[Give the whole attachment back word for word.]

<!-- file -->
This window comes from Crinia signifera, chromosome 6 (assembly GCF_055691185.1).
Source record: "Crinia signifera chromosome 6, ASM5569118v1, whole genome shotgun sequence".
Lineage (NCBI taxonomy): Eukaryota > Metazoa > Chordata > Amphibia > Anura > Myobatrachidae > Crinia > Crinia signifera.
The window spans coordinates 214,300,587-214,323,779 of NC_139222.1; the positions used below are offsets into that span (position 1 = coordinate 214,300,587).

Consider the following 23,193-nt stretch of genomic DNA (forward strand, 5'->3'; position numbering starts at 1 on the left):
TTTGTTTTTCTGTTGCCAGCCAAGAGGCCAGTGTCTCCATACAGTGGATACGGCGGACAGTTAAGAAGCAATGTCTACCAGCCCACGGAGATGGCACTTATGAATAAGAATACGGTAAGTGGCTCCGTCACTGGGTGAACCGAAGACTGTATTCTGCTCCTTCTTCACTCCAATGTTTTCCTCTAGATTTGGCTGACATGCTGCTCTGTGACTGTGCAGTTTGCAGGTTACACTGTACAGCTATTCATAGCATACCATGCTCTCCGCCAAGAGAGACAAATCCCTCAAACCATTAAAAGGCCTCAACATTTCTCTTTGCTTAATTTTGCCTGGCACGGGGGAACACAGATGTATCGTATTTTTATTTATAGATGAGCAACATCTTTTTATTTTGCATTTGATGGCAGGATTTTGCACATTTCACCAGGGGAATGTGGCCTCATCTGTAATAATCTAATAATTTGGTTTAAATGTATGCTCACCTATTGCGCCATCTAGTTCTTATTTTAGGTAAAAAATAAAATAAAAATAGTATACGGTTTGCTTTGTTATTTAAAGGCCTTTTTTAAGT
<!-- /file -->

This window comes from Crinia signifera, chromosome 6 (assembly GCF_055691185.1).
Source record: "Crinia signifera chromosome 6, ASM5569118v1, whole genome shotgun sequence".
Lineage (NCBI taxonomy): Eukaryota > Metazoa > Chordata > Amphibia > Anura > Myobatrachidae > Crinia > Crinia signifera.
The window spans coordinates 214,300,587-214,323,779 of NC_139222.1; the positions used below are offsets into that span (position 1 = coordinate 214,300,587).

Consider the following 23,193-nt stretch of genomic DNA (forward strand, 5'->3'; position numbering starts at 1 on the left):
TTTGTTTTTCTGTTGCCAGCCAAGAGGCCAGTGTCTCCATACAGTGGATACGGCGGACAGTTAAGAAGCAATGTCTACCAGCCCACGGAGATGGCACTTATGAATAAGAATACGGTAAGTGGCTCCGTCACTGGGTGAACCGAAGACTGTATTCTGCTCCTTCTTCACTCCAATGTTTTCCTCTAGATTTGGCTGACATGCTGCTCTGTGACTGTGCAGTTTGCAGGTTACACTGTACAGCTATTCATAGCATACCATGCTCTCCGCCAAGAGAGACAAATCCCTCAAACCATTAAAAGGCCTCAACATTTCTCTTTGCTTAATTTTGCCTGGCACGGGGGAACACAGATGTATCGTATTTTTATTTATAGATGAGCAACATCTTTTTATTTTGCATTTGATGGCAGGATTTTGCACATTTCACCAGGGGAATGTGGCCTCATCTGTAATAATCTAATAATTTGGTTTAAATGTATGCTCACCTATTGCGCCATCTAGTTCTTATTTTAGGTAAAAAATAAAATAAAAATAGTATACGGTTTGCTTTGTTATTTAAAGGCCTTTTTTAAGT